8) It is relevant to point out that when the University found that respondent No.1 was not eligible for the said course, it rejected his candidature and he was not allowed to appear in the examination. In such circumstance, respondent No.1 approached the High Court for appropriate direction for allowing him to appear in the examination. In the said writ petition, though the prayer of respondent No.1 was not considered by the learned single Judge, however, a direction was issued to the appellant-College herein to pay a compensation of Rs. 5 lakhs to him within six weeks from the date of its order, namely, 01.07.2009. The perusal of the order of learned single Judge proceeds that respondent No.1 herein had declared in the admission form that he got 56% marks in B.Sc examination and the appellant-College was not able to show that prior to granting admission they had informed him that he should possess 60% marks in the qualifying examination. Learned single Judge has also concluded that it would have been a different case if the candidate had provided wrong information to the College that he had 60% marks in B.Sc and it was later found that he had marks less than 60% marks. Learned single Judge has also concluded that the appellant-College has cheated the candidate by granting him admission taking fees from him knowing fully aware that he does not have the requisite qualification for grant of admission. The above-mentioned conclusion of the learned single Judge is contrary to the materials placed before him.

9) We have already extracted the entire advertisement calling for applications in which they specifically mentioned that minimum 60% marks in B.Sc. Maths is the eligibility criteria and based on the same, respondent No.1-candidate also applied for the same. We have also pointed out that in the enrolment form in clause 17(ii) he has specifically stated that he secured 56% marks. As observed earlier, the appellant-College could have rejected his application. However, in view of the assertion made by respondent No.1 in Clause 7 of the declaration that he had secured 60% marks, the appellant-College accepted his form and admitted him in the course he applied for. It is also relevant to point out that when the deficiency was pointed out by the University, the appellant-College refunded the entire fees received by them from respondent No.1. It is not disputed by the candidate – respondent No1 herein. In such circumstances, in view of perverse finding by the learned single Judge as mentioned above, which was simply affirmed by the Division Bench, we hold that the direction to pay compensation of Rs. 5 lakhs to the candidate – respondent No.1 herein cannot be sustained. As a matter of fact, it is pointed out by learned counsel for the appellant-College that respondent No.1-candidate has not complained about any claim of donation or additional money paid b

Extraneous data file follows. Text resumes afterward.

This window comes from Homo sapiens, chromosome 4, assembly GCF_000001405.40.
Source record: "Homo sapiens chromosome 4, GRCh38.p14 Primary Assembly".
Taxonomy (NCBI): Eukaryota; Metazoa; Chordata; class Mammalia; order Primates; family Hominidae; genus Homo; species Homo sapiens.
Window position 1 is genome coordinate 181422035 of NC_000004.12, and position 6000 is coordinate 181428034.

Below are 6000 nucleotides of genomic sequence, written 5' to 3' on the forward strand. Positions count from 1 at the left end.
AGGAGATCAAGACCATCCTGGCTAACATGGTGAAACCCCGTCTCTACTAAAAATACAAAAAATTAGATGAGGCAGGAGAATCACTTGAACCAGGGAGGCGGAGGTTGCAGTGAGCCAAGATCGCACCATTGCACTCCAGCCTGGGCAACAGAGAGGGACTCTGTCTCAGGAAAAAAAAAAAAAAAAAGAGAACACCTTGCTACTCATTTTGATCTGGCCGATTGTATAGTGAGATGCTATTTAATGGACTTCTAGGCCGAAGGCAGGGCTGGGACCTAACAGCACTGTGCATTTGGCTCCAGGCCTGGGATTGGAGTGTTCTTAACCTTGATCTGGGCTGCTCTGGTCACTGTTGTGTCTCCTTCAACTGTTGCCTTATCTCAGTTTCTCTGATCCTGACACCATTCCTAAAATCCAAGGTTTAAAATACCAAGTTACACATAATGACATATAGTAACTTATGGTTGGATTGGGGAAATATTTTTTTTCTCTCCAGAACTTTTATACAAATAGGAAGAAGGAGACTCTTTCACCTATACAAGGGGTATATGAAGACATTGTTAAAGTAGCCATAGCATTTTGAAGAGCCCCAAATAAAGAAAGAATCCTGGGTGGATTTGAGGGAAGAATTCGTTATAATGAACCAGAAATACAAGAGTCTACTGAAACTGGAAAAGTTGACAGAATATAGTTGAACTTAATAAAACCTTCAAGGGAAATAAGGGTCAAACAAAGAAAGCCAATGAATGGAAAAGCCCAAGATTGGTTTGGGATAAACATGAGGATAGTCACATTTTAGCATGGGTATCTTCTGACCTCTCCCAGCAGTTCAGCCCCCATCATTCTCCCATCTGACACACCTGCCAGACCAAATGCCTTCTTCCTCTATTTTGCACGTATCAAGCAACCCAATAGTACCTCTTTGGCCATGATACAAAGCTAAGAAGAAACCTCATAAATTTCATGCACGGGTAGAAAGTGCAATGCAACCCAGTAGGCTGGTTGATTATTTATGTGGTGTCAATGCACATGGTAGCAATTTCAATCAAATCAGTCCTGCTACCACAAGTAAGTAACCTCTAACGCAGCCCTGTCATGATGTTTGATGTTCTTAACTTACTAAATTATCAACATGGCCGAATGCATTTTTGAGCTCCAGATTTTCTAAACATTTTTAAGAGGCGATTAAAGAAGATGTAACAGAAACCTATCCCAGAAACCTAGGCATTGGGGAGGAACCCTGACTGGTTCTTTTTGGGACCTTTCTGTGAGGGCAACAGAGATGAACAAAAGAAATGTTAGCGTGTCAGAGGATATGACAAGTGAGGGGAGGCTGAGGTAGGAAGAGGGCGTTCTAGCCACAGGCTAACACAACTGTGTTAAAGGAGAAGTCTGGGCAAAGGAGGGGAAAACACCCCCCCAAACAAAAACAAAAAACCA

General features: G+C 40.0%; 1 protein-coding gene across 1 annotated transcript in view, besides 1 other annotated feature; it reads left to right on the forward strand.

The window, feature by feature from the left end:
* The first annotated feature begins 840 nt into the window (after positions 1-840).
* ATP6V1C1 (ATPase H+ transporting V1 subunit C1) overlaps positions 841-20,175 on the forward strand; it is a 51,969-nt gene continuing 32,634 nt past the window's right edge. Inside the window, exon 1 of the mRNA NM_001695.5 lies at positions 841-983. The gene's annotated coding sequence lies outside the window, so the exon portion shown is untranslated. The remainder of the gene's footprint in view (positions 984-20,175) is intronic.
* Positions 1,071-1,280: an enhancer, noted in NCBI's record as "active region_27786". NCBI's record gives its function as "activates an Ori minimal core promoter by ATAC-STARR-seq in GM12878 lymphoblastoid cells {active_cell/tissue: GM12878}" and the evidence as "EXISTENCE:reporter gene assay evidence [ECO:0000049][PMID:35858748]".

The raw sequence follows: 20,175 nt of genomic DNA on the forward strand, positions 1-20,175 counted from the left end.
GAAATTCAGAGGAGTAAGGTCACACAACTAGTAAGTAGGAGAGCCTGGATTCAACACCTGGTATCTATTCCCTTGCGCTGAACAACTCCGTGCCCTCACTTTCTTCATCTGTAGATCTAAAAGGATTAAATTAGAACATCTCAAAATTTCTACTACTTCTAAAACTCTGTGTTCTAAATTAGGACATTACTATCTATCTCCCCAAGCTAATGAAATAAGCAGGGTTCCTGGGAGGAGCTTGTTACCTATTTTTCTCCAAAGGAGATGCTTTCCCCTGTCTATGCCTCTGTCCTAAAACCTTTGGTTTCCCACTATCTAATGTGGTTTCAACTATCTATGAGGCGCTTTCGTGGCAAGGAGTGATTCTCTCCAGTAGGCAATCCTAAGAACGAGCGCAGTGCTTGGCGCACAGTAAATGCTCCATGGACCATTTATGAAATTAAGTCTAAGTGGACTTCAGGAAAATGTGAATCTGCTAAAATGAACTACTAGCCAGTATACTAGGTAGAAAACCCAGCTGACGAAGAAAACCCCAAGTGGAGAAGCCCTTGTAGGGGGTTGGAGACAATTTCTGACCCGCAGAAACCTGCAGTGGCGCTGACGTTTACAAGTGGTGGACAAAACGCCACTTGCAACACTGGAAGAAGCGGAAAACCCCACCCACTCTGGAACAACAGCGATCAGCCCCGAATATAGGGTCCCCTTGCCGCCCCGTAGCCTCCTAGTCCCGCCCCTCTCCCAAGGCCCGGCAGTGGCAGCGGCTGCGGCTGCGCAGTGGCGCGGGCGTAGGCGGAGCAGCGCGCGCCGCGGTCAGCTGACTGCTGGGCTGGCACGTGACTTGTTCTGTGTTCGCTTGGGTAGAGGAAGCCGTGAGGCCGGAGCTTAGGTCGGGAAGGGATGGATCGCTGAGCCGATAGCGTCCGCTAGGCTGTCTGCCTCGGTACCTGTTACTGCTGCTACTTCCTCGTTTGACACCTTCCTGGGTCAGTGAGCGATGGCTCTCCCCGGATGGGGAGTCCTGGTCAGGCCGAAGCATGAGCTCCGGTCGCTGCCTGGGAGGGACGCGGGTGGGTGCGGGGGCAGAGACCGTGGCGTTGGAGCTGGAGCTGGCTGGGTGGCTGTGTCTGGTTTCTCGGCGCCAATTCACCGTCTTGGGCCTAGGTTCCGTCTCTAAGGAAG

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y him to the appellant-College. 10) It has to be kept in mind that every candidate applying for a particular course in any College is expected to go through the advertisement thoroughly including the eligibility criteria prescribed for each course and after fulfillment of the required conditions, state the correct particulars in the application form failing which he/she cannot claim any benefit for his/her own wrong. 11) We are of the view that the conclusion arrived at by the learned single Judge and the Division Bench finding fault with the appellant-College is clearly erroneous and that the appellant-College cannot be held liable for the act of respondent No.1 herein who knowing fully aware that he had not secured the minimum eligible marks, yet applied for admission. 12) In the light of the above discussion, the orders passed by the learned single Judge dated 01.07.2009 in Civil Writ Petition No. 3465 of 2008 and the Division Bench of the High Court dated 03.08.2009 in Special Appeal No. 1110 of 2009 are quashed insofar as direction for payment of compensation of Rs 5 lakhs is concerned, consequently, the appeal is allowed. No order as to costs.